May 06, 2003

Om Mani Padme Low-Overhead Classifieds with High Accountability

Internet Guru--no, Internet Boddhisatva--Doc Searls meditates on the meaning of the facts that Overture and Google are profitable:

 See what happens when you disintermediate everything? : If you want to see the future of advertising, and of the stuff it supports, consider the growing fortunes of Overture and Google.
 Overture's preliminary revenue report for the last quarter verges on a $1 annual billion run rate. That's for advertising, folks. Remember how that business model was supposed to suck? Welcome to one walking disproof of that. The company has also been running at gross profit margins way upwards of 90%. Google is in the same business, although they aren't public like Overture, so we don't know what their revenues are. We can be sure they aren't small.
 Like I said here, the new advertising game is low-overhead classifieds with high accountability. The holy grail: Ads that work by making themselves useful. Period. We're almost there.
 Disintermediated are agencies and other go-betweens that served as massive reduction gears in an industrial machine that never worked that well in any case (if you just consider the waste).
 Gaze into the crystal ball, and wave goodbye to Business as Usual.
 Bye-bye to ad agencies. Bye-bye to creative, media and account folks. Bye-bye to operational frictions and value-subtracting costs and annoyances of all kinds. Give it time, and you'll be saying bye-bye to traditional media too.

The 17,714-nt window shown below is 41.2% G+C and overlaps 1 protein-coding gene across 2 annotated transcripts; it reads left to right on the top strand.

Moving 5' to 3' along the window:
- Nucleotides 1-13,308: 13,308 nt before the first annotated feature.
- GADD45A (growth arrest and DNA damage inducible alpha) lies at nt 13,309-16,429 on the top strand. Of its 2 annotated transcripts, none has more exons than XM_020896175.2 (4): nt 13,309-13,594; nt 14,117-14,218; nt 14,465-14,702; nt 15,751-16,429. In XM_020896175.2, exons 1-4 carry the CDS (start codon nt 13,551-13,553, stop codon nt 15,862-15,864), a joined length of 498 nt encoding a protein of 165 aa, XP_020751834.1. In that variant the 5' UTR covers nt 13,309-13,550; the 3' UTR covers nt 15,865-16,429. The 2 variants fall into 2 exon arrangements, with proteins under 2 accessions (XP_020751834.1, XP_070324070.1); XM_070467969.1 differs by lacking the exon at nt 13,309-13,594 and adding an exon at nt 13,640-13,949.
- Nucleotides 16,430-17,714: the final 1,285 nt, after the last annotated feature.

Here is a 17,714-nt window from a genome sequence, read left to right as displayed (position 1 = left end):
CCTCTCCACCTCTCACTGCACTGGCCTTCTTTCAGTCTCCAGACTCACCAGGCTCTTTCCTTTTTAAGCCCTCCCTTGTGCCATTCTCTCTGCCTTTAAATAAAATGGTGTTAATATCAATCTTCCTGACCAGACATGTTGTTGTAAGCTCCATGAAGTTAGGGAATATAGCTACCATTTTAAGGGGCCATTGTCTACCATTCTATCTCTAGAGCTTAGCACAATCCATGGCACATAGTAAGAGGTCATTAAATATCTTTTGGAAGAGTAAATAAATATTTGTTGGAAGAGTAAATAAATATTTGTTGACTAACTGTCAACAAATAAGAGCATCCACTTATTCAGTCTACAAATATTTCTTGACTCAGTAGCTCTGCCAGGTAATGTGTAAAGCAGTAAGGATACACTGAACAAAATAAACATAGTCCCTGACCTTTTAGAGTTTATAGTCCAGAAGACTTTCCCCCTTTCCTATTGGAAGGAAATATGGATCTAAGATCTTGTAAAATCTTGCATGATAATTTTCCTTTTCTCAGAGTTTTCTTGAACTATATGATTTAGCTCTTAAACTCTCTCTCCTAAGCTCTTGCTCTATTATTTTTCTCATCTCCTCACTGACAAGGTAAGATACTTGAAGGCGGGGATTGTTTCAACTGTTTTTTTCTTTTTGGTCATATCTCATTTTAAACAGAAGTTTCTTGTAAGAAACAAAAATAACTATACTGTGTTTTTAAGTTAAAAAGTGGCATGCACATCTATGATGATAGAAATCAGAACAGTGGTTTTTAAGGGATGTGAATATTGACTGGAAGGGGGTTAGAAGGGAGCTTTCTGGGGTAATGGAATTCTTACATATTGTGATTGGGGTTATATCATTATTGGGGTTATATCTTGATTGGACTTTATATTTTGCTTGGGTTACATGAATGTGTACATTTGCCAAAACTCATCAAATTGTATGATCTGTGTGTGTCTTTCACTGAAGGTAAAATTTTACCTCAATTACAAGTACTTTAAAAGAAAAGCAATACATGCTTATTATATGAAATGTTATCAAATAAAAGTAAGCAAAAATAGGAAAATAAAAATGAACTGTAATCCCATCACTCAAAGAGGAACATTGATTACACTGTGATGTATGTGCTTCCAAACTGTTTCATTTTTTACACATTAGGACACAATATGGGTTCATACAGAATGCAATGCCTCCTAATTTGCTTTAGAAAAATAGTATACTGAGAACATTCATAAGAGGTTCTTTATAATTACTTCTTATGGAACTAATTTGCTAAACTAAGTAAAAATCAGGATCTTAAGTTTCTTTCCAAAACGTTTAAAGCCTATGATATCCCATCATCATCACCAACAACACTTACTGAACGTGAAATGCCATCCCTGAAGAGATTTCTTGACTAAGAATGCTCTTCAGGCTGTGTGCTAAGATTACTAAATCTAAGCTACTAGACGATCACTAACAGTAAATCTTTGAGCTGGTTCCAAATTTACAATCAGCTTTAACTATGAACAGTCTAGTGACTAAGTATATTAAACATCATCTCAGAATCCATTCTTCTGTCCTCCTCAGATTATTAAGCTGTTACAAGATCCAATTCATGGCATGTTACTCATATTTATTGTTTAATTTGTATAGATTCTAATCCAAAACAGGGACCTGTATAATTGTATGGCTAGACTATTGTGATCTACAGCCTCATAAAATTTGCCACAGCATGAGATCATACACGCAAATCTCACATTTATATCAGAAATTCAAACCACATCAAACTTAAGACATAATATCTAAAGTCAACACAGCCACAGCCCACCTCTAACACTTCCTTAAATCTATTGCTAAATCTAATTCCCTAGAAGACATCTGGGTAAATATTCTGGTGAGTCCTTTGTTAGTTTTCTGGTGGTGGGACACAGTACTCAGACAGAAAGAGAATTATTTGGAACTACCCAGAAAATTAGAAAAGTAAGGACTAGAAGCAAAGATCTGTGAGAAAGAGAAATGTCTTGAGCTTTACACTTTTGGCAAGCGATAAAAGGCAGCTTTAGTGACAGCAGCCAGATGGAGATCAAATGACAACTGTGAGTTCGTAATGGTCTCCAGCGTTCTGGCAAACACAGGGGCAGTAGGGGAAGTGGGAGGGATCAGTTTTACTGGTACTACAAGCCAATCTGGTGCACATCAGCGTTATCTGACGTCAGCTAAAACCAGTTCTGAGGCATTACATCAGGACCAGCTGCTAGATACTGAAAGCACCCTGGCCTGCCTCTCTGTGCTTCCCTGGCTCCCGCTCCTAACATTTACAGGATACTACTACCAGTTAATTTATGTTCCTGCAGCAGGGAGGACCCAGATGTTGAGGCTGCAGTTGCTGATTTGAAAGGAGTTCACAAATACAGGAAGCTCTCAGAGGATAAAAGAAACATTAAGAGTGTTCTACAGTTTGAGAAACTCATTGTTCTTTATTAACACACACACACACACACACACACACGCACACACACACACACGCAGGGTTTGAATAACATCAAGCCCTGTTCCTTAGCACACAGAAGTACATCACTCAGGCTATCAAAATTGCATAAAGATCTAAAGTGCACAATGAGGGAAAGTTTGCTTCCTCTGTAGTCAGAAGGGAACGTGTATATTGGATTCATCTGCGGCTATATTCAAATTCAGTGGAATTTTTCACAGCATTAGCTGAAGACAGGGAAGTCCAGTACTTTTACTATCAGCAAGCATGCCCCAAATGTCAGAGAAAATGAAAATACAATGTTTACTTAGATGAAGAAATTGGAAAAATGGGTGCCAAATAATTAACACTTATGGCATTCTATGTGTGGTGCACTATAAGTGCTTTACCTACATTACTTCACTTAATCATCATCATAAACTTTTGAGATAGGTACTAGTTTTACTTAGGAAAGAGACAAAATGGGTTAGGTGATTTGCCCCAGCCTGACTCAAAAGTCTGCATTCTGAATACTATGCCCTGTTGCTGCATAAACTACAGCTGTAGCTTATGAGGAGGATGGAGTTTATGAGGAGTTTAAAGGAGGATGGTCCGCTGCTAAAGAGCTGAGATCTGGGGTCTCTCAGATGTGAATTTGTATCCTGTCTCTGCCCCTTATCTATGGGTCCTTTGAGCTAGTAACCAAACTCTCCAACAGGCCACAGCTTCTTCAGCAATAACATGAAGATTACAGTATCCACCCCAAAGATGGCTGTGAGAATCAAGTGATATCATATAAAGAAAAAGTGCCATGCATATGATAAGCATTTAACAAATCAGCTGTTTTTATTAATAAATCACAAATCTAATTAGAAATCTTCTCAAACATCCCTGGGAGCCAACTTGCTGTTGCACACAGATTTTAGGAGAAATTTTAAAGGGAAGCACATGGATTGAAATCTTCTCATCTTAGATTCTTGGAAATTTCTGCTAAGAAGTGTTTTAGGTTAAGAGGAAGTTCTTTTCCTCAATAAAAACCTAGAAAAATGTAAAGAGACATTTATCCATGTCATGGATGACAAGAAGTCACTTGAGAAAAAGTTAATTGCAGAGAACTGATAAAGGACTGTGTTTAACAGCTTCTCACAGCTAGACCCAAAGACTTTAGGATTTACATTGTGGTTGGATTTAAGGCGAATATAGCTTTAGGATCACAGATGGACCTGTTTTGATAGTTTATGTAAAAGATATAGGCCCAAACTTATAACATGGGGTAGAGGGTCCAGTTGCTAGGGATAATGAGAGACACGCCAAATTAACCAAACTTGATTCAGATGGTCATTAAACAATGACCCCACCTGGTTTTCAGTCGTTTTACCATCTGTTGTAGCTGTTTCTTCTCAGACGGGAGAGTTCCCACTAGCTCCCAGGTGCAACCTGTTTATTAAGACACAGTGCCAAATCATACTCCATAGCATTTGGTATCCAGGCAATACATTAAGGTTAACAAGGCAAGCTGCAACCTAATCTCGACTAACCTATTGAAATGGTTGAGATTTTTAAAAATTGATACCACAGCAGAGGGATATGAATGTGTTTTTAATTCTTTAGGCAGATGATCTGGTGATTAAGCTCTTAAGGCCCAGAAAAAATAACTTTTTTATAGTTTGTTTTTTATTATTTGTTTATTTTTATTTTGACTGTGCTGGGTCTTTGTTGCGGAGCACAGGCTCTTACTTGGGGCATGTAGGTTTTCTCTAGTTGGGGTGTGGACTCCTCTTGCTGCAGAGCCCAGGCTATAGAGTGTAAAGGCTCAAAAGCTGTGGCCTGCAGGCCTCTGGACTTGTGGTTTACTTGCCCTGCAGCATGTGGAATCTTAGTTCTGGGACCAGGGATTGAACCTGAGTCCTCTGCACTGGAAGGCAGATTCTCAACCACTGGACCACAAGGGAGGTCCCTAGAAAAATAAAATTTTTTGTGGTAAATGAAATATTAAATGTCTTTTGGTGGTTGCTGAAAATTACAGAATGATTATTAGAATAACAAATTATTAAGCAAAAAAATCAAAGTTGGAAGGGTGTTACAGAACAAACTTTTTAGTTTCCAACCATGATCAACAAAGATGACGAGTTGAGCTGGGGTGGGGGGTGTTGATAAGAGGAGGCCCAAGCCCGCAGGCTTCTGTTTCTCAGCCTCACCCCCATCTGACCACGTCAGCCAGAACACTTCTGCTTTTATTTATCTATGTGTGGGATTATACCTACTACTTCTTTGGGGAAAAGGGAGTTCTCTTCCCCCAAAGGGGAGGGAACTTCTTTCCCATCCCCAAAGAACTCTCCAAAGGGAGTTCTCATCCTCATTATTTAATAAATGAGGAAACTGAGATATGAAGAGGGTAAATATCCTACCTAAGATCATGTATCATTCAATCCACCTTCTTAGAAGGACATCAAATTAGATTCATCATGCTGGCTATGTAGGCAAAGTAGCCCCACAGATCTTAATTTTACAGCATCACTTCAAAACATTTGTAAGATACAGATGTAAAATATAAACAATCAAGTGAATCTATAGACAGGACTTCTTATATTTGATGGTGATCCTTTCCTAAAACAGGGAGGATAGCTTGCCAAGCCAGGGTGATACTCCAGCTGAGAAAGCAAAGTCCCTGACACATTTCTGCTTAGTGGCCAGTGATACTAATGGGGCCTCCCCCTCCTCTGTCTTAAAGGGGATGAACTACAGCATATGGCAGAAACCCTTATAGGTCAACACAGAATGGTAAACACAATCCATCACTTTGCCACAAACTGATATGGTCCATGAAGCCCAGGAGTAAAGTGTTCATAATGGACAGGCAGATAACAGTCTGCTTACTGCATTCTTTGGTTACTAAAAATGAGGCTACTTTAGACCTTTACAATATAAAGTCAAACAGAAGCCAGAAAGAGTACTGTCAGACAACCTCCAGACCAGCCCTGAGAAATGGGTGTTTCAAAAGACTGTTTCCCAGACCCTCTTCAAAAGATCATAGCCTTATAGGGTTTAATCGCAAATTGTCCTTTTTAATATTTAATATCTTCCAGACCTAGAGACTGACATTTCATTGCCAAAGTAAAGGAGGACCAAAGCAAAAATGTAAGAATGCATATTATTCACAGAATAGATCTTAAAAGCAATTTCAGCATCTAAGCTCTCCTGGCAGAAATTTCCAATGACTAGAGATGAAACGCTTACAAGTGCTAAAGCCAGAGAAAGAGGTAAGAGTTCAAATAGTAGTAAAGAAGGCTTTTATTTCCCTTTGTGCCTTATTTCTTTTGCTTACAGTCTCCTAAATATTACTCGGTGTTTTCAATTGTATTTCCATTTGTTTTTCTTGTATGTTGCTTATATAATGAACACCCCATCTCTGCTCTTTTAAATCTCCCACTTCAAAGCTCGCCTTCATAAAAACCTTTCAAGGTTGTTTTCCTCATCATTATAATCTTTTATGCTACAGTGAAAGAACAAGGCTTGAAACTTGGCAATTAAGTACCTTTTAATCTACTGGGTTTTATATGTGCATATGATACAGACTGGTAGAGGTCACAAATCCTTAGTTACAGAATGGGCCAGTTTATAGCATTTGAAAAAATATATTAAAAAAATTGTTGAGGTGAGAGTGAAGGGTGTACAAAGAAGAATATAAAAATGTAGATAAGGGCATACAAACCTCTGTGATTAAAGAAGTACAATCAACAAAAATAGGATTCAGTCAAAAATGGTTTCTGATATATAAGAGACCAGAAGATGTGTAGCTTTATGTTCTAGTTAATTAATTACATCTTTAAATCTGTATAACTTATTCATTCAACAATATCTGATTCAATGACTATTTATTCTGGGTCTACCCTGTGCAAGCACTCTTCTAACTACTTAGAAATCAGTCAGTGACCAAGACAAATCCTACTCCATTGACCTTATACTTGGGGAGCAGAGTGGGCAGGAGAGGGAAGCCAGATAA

Then say Hello to simple messages in vehicles that work for everybody and don't annoy anybody in the process.

But what's with the use of all those tables in the formatting? What's wrong with simple <blockquote> tags?

Posted by DeLong at May 6, 2003 02:41 PM | TrackBack

Comments

*cough* *bollocks*

You would have thought that New Media people would have got the message by now that "advertising isn't about clickthroughs" but apparently not. How are you going to run a global brand like Nike through "high accountability classified ads"? Is Dior going to switch its perfume advertising to Google keywords? One day these new media gurus are going to actually speak to someone in advertising and hear the phrase "above the line/below the line" and it is going to totally blow their minds.

Furthermore, I can't remember Searls ever having been right on any subject whatsoever, so I feel it may be premature to raise him to Bodhisattva status.

Posted by: dsquared on May 6, 2003 10:58 PM

Never mind the bollocks, what about _The Social Life of Information_? Brown & Duguid did a pretty definitive job of ripping this kind of nonsense about "disintermediation" to shreds years ago, and nothing's changed to suddenly make it sensible.

Ob. Link: http://www.slofi.com/

Posted by: Cosma on May 7, 2003 08:09 AM

Well, when I want to find who sells something online, I just punch in a google search, and look at the right side of the screen, instead of the left.

I have and do buy things online this way.

I personally find them the most refreshing thing to happen in advertising, and in ecommerce.

Posted by: David Mercer on May 8, 2003 01:15 AM
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